An article published earlier this month claims it's scientifically proven that single people live better, healthier lives. Some relationship experts, however, believe that marriage brings greater benefits, but emphasize that contentment in life, regardless of relationship status, is what's most important.
"Marrieds and singles live with a greener grass mentality – 'I would be happy if I were married, I would be happy if I were single,'" biblical counselor June Hunt, founder and CEO of Hope for the Heart ministries, told The Christian Post on Friday.
Hunt, who believes that relationship status is less important than being content and serving God, emphasized that people need to "focus on becoming the right person, rather than looking for the right person."
According to a recently published article in the Business Insider, "5 Scientifically Proven Reasons It's Better to Be Single," getting married can be a bad life decision.
"Marriage and partnership have their perks, but scientists have shown again and again that being single has a long list of benefits," reports the Business Insider, which lists five of these benefits as being a healthy heart, a fit body, a strong social network, no settling and solitude.
Janice Crouse, executive director and senior fellow at Concerned Women for America's Beverly LaHaye Institute, asserts that the opposite is true. "You could name 50 reasons why it's best to be married," Crouse told CP.
"To talk about it being best to be single is overlooking a whole mountain of research data saying that marriage is best for human beings." She said, noting five reasons to counter the Business Insider article.
Crouse, who believes that marriage is a benefit to overall health and wellbeing, accuses the article of cherry-picking data to claim that singleness is better for the heart. "Men benefit from marriage in terms of health even more than women do," she explained, referencing her 2012 book, Marriage Matters: Perspectives on the Private and Public Importance of Marriage.
The Business Insider article only suggests that singleness is tangentially better for heart health, since those who had been "remarried," "divorced" and "widowed" have significantly more heart problems. Since these are "all statuses that can come from getting hitched," the article claims that it is a safer choice not to marry.
Crouse also contends that married couples are wealthier than singles. "Married men earn more money than unmarried men," and "married women are economically better off than either divorced or unmarried women." She explained that married couples pool their income and manage expenses together, so they manage fiscal matters more easily and effectively than singles.
While the Business Insider article claimed that being single enables people to develop a stronger social network, Crouse asserts that families tend to have more of a social life than their single counterparts. "A common lament among singles is that there are so few events geared toward singles," she explained.
Crouse admitted that singles might work harder to form friendships, but believes that "families develop friendships with other families whose children are the same age as theirs, and the whole social structure of communities is built around families."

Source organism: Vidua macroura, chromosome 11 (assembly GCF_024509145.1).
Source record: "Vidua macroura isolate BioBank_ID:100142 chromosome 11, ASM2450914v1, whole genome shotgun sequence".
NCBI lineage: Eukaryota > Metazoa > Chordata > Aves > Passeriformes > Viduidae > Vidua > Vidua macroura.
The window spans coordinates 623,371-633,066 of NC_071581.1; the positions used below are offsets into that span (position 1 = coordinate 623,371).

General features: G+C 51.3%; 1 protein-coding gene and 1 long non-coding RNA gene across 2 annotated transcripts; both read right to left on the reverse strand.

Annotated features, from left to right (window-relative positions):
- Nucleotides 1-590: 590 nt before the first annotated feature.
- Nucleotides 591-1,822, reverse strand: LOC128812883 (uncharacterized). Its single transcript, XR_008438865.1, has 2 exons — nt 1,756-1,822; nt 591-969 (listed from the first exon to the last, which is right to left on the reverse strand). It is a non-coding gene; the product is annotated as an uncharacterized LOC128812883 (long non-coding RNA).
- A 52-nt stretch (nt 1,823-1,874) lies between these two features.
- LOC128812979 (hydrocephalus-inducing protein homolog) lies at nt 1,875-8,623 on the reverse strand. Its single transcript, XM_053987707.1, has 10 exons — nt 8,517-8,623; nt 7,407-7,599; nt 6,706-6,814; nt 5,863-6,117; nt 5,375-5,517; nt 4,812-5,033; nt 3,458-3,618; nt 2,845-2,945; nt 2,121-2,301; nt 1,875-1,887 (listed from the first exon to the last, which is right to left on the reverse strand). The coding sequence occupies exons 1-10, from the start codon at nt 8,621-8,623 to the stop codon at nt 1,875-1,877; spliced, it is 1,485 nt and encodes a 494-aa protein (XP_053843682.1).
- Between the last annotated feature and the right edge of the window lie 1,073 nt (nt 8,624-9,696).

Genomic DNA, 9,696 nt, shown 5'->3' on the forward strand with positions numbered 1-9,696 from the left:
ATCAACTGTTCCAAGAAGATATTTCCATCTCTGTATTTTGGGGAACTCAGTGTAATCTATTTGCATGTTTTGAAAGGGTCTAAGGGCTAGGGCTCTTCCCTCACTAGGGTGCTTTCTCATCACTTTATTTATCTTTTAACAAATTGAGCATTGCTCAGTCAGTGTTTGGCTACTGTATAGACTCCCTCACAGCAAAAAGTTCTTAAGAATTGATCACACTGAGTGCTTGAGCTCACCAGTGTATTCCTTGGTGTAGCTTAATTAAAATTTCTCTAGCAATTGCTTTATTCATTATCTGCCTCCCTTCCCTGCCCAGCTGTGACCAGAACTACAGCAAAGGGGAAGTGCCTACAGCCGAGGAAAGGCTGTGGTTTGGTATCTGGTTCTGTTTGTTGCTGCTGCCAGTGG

Crouse also cited a recent psychology study at the University of Chicago that suggests lonely people have a 14 percent higher risk of premature death. "Loneliness is a risk factor for early death beyond what can be explained by poor health behaviors," psychologist John Cacioppo, director of the Center for Cognitive and Social Neuroscience at the University of Chicago, explained. "Feeling lonely isn't only unhappy; it's unsafe."
Finally, Crouse mentioned the reason that seems to most compel people to get married.
"I think the drive for marriage and the longing to have someone who accepts you, unconditionally, who is there for you," is overpowering and "any list that you make with the benefits of singleness leaves out that component." She added that "it's in our hearts, it's in our DNA that we want someone to know us, that we want to belong."
Despite the benefits of marriage, Hunt believes that the Bible calls Christians to be content, whatever their relationship status.
"For the single person, the greatest fear is loneliness," Hunt said. Nevertheless, "most of the counseling that takes place deals with marriage." Quoting from Philippians 4:11-12, Hunt noted the Apostle Paul's declaration that he has learned to be content in all things.
Crouse also agreed with Hunt that marriage is not for everyone.
"I think the issue is to realize the value of being content," Hunt declared. "It's recognizing that being married is not better, merely different." Quoting 1 Corinthians 7, she said single Christians should embrace their current position "as a gift from God for whatever time period as His purpose for you."
Hunt asserted that "the Bible is clear that singleness is good." She mentioned Apostle Paul's argument that unmarried men and women can devote more time and energy to the Lord's work, since they do not have to worry about pleasing their spouses.
She also insisted that singles need to build a community of friends around them.
"The healthiest singles I know, if they don't have their own family, they have a family of friends," Hunt said, noting Jesus' close friends as not only being Peter, James and John, but also Mary, Martha and Lazarus. The picture of singlehood in the Bible is "not a monk, holy on a hill," but the "tender relationship between Paul and Timothy."